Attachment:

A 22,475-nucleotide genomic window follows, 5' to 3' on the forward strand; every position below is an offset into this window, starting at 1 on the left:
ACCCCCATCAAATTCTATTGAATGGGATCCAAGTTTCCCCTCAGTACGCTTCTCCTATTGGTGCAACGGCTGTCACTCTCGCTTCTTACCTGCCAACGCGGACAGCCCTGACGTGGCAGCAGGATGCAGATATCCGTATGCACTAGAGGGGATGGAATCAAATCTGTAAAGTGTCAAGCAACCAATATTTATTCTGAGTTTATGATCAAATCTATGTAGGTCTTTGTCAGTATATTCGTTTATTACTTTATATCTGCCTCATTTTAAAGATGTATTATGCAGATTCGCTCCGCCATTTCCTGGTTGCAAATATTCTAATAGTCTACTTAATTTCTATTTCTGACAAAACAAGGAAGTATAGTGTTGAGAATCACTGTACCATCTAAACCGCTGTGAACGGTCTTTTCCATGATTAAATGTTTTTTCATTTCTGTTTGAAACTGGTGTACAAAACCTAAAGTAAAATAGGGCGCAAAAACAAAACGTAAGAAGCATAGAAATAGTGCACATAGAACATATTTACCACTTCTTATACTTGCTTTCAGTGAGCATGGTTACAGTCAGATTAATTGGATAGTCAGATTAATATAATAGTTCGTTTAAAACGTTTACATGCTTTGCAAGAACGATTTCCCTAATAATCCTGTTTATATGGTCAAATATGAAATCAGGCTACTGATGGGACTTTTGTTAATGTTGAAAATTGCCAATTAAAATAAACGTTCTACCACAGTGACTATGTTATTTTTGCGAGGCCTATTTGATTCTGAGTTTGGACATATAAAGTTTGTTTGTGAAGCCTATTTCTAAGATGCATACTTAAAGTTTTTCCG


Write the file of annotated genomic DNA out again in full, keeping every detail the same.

A 22,475-nucleotide genomic window follows, 5' to 3' on the forward strand; every position below is an offset into this window, starting at 1 on the left:
ACCCCCATCAAATTCTATTGAATGGGATCCAAGTTTCCCCTCAGTACGCTTCTCCTATTGGTGCAACGGCTGTCACTCTCGCTTCTTACCTGCCAACGCGGACAGCCCTGACGTGGCAGCAGGATGCAGATATCCGTATGCACTAGAGGGGATGGAATCAAATCTGTAAAGTGTCAAGCAACCAATATTTATTCTGAGTTTATGATCAAATCTATGTAGGTCTTTGTCAGTATATTCGTTTATTACTTTATATCTGCCTCATTTTAAAGATGTATTATGCAGATTCGCTCCGCCATTTCCTGGTTGCAAATATTCTAATAGTCTACTTAATTTCTATTTCTGACAAAACAAGGAAGTATAGTGTTGAGAATCACTGTACCATCTAAACCGCTGTGAACGGTCTTTTCCATGATTAAATGTTTTTTCATTTCTGTTTGAAACTGGTGTACAAAACCTAAAGTAAAATAGGGCGCAAAAACAAAACGTAAGAAGCATAGAAATAGTGCACATAGAACATATTTACCACTTCTTATACTTGCTTTCAGTGAGCATGGTTACAGTCAGATTAATTGGATAGTCAGATTAATATAATAGTTCGTTTAAAACGTTTACATGCTTTGCAAGAACGATTTCCCTAATAATCCTGTTTATATGGTCAAATATGAAATCAGGCTACTGATGGGACTTTTGTTAATGTTGAAAATTGCCAATTAAAATAAACGTTCTACCACAGTGACTATGTTATTTTTGCGAGGCCTATTTGATTCTGAGTTTGGACATATAAAGTTTGTTTGTGAAGCCTATTTCTAAGATGCATACTTAAAGTTTTTCCG